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6.5: §49. Other Noun-forming Suffixes (-IA, -MONIUM)

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    8366
  • In the three previous sections, you have seen the most important ways of deriving Latin nouns from Latin adjectives. Later in the course you will meet other noun-forming suffixes that are added to verb bases. There are two morphemes which Latin uses mainly to turn concrete nouns into abstract nouns, but does occasionally attach to adjective bases. One is the suffix -IA, joined to noun bases in milit-ia (< miles, milit-is, “soldier”), custod-ia (< custos, custod-is, “guard”; English custody), and in-somn-ia (< somnus, “sleep”). This morpheme is added to adjective bases in memor-ia (< memor, “mindful”) and inert-ia (< iners, inert-is, “sluggish”). Another suffix that has affected English is MONIUM, which Latin usually adds (by means of a connecting vowel) to nouns: English matrimony and patrimony come from matr-i-monium and patr-i-monium; testimony from test-i-monium (< test-is, “witness”); and acrimony from acr-i-monium (< acer, acr-is, an adjective meaning “sharp”). Alimony and parsimony go back to Latin verb bases that mean “nurture” and “scrimp,” respectively. From the not-so-private life of actor Lee Marvin, English acquired the amusing BLEND[1]palimony. Needless to say, Latin had no “palimonium.”[2]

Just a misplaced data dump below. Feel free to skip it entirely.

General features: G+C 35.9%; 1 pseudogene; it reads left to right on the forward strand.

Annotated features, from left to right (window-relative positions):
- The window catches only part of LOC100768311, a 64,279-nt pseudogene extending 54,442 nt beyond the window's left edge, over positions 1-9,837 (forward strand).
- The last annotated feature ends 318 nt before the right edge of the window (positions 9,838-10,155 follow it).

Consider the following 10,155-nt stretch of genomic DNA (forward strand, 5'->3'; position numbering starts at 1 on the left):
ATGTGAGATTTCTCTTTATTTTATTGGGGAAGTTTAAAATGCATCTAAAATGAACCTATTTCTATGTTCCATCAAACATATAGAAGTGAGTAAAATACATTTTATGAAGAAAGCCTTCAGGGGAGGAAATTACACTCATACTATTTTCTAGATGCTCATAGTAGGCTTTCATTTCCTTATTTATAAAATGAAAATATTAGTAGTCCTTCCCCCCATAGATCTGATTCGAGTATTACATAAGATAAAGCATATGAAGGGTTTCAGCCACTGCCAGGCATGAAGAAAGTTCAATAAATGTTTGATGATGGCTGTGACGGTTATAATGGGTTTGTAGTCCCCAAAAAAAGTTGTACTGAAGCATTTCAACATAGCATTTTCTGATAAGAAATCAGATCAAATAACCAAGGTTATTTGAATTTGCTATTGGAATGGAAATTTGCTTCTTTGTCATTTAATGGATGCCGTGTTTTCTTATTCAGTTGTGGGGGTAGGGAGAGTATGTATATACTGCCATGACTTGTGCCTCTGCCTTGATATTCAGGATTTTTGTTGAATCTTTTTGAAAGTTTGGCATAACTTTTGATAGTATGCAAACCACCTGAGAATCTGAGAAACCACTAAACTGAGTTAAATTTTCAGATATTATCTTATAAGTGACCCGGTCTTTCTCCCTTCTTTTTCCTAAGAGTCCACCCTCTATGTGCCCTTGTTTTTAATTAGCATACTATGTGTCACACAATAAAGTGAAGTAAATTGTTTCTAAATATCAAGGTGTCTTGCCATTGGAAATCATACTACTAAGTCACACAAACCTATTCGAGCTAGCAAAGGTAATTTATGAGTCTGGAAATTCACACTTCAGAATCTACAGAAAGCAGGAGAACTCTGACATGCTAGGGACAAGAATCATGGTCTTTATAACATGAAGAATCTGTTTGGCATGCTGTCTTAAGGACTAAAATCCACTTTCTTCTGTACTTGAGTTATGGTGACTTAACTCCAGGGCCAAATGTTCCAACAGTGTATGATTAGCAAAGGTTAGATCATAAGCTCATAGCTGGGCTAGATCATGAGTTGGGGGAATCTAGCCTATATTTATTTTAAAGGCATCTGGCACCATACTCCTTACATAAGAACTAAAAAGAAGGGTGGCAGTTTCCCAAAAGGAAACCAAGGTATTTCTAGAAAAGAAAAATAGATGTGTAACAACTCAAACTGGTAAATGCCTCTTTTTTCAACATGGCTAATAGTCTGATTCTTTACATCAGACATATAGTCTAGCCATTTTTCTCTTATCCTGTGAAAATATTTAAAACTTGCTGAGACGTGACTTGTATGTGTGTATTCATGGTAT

1. A BLEND, known also as a PORTMANTEAU word, runs two other words into a single combined form—here, pal + alimony; cf. smoke + fog = smog. It was Lewis Carroll, a master of the art, who coined the term “portmanteau” in Through the Looking-Glass (where Humpty Dumpty is explaining to Alice the strange words in “Jabberwocky.”) ↵
    2. Don’t try to force pandemonium into the -monium category. Its Miltonic source is a Greek compound noun that will be seen later. (And it doesn’t mean “a place for pandas”!) ↵
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